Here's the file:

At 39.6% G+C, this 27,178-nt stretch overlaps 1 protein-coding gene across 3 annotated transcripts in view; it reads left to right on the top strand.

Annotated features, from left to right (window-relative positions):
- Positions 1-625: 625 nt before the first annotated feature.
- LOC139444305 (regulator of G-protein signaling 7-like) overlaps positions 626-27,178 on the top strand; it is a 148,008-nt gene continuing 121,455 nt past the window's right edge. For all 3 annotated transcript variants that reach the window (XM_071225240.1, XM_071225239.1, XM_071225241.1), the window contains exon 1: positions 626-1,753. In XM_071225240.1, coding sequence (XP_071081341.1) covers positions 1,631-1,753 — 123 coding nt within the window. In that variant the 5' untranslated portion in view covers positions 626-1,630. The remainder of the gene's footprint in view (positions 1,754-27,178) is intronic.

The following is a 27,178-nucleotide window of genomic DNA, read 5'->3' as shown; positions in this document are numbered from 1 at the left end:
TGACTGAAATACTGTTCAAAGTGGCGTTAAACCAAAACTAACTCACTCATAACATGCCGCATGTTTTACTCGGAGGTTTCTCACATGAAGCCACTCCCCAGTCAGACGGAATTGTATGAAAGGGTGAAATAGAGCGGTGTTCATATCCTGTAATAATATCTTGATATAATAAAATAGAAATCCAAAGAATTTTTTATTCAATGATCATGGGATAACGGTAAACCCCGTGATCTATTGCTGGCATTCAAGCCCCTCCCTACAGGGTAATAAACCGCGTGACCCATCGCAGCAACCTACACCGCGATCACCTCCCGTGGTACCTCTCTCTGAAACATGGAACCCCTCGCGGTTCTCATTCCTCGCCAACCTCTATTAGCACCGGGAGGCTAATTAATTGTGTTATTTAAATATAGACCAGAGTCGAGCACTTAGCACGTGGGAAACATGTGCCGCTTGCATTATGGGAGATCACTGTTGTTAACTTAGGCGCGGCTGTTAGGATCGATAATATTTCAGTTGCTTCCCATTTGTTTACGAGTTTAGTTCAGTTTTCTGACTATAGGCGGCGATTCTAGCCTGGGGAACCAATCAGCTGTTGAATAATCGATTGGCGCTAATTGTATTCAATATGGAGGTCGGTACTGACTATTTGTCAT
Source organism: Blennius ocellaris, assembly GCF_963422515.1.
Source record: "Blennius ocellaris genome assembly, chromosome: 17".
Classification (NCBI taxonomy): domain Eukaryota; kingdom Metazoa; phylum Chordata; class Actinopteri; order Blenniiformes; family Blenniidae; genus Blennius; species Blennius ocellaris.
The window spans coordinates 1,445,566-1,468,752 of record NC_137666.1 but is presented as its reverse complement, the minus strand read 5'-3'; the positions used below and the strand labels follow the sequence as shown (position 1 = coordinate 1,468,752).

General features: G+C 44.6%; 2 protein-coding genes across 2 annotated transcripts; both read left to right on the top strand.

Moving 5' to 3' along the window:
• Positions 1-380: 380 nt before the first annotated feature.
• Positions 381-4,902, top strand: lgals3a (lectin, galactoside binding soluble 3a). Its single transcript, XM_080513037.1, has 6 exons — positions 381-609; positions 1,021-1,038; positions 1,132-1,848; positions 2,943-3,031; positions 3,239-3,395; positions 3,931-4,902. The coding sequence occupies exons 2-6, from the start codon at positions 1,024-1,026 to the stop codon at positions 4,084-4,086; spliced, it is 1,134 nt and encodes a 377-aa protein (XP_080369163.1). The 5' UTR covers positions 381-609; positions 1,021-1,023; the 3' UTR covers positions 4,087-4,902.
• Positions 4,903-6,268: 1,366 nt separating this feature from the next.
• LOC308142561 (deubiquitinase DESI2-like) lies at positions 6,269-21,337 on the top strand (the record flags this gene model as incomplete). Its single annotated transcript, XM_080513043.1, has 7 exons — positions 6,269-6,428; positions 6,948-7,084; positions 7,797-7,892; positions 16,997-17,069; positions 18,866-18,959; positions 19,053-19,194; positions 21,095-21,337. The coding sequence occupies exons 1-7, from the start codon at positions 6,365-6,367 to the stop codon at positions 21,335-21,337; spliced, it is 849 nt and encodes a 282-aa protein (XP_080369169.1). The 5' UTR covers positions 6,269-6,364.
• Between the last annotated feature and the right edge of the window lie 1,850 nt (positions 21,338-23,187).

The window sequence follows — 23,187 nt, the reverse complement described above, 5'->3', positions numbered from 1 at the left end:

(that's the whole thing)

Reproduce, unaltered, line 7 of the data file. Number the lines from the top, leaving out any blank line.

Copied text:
Source organism: Blennius ocellaris, assembly GCF_963422515.1.